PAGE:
Q: Not only can you pair a beer with food, but you can make some food dishes with beer as an ingredient. How does that help expand kitchen creativity as well?

Nico: Oh, absolutely. The kitchen is full of beer drinkers and nothing would make them happier to sit there and have an excuse to drink beer and actually talk about food and beer. We have our 15th anniversary dinner coming up on (April) 1st. It’s the last dinner of a sort because it features the majority of recipes that are going to go by the wayside. Tim’s Anniversary Ale is the first beer he’s going to take credit for. It’s the one beer on the dinner that’s a teaser for what’s going forward. The kitchen is stocked with guys who are enthusiastic about integrating the beer and the food. They’re excited to see what Tim is going to bring forth so that they can now adjust kitchen offerings and specials. Before, even though we were a brewpub (and) beer and pizza goes great together, but aside from brewmaster dinners the two sides never really kind of interacted. Now going forward we want to have that interaction on a daily basis. Tim’s in the building, I want the kitchen and the brewery to go lock-step forward. It’s good now that Tim is starting off with some new recipes, in essence we’re starting anew. The kitchen will have its recipes, but now we can slightly modify them to fit in with Tim’s beers. We’re all excited.

Q: All right, now I’m curious, what are some of the new beer recipes you’ve been kicking around?

Tim: Nico and I have talked and we’re looking to offer five standard house beers. We’re going to cover a lighter lager style, probably a Munich-style Helles or something similar to that. We will offer an amber with some rye offering in it, I’m thinking maybe 15-percent rye in the profile to give you that nice spiciness people enjoy about the rye. We’re looking at a couple of different pale ale options. I actually brewed one last week. It’s a wheat-based pale ale, so kind of a play off the white IPA that’s been going around. We’ll try out some different pale ales. Of course we’re going to have an IPA. And then we’re looking at a couple of different dark beer options. A stout, a foreign extra stout or a robust porter. The four special beers will probably be my folly.

Nico: Turtle always had, up to this point, I always prided myself that if you came here all the time you will never see the same beer lineup ever, no matter when you come in. And that’s worked all well and good in terms of having a lot of variety. We obviously went to always having typically the Rye, Cabo, and Hybrid. They became the de facto three house beers. They weren’t on 52 weeks a year, but they were on 50 weeks a year. So that makes them about as close to a house beer as you could get. It is one of those things where I think there does need to be some standardization. Just because everybody else is doing it doesn’t mean Turtle has to do it, I’ve never subscribed to that philosophy. But it is nice just so people can kind of come in and at least the people that like the five beers can be happy. We have 13 taps, so there’s plenty of space for Tim to have some fun. You don’t want the brewer making the same thing all the time because that defeats the purpose of having a system. But then again it also makes the brewer’s life tough when it’s like, ‘Hey, Tim, just brew whatever you want.’ It makes it tough on ordering, hop contracts, scheduling. It’s one of those things where after 15 years I think I’m ready to settle down, so to speak. Commit to a relationship with five beers.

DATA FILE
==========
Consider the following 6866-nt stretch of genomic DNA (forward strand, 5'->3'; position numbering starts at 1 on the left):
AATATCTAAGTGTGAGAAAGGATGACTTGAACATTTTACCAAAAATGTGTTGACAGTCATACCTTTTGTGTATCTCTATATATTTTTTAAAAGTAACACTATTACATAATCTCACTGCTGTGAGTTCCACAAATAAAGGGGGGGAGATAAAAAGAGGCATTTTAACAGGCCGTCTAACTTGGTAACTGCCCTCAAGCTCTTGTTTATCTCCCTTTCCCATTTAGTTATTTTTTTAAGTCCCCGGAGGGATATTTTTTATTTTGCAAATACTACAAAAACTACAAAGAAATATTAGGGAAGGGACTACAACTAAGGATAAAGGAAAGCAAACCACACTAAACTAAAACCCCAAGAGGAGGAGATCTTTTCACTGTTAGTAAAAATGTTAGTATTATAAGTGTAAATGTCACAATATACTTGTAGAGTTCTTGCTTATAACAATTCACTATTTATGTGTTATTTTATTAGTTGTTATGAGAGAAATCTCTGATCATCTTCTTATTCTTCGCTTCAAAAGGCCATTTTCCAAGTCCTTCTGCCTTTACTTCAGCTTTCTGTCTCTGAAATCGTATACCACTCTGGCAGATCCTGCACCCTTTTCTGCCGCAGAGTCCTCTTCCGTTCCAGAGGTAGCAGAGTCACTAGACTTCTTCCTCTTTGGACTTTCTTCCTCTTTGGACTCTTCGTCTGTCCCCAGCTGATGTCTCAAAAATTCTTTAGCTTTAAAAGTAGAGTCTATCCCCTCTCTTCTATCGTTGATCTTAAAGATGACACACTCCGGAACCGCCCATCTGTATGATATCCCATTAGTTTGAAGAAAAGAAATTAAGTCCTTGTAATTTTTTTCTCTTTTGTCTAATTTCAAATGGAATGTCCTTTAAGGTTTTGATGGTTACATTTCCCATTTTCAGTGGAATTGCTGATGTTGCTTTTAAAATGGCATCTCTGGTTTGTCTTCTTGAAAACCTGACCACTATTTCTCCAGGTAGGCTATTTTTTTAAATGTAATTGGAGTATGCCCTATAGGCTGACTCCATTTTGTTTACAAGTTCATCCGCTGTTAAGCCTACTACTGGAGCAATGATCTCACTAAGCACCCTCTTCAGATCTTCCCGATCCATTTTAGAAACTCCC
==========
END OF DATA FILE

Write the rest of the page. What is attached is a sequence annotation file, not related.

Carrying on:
Tim: And on top of that, that gives us the advantage, like I said, working very distinctly with the kitchen to pair things with the menu. They can have their daily specials and they can pair them very easily with the five house beers that will always be on. Then even further on top of that sometimes a person goes to a place where they’re comfortable and they want to drink a beer they know is going to be good. Having that as a reliable option I believe is just super, super important. I mean that’s why Erway sells, what, 70 percent of the beer out of his taproom is probably (Elevated) IPA and Dank.

To have an offering of beers that people will always know is there for them, call it maybe a security blanket. It will also increase consistency. Our IPA will become more and more consistent as we go forward. Same with all of the other house beers. I will be brewing them on a regular basis. I will have expectations on how things will perform. Having consistency is probably one of my number one focuses.

* * * *

A big thanks to Nico and Tim for taking some time out of their busy days to chat. And thanks for the pint of Irish Dry Stout, too, it was a tasty post-St. Patrick’s Day treat. We look forward to trekking out to Turtle when Tim’s full lineup of beers are unleashed. To hell with the Paseo del Norte construction calamity, west side beer beckons!

Anyway, I will be back Friday to wrap up the new brewer series with an interview with Nexus’ Kaylynn McKnight. The future of beer in the Albuquerque area is only getting brighter. Rejoice one and all!


— Stoutmeister

2 Comments Add yours

  1. Looking forward to the first brews, guys!

Leave a Reply

Fill in your details below or click an icon to log in:

WordPress.com Logo

You are commenting using your WordPress.com account. Log Out /  Change )

Facebook photo

You are commenting using your Facebook account. Log Out /  Change )

Connecting to %s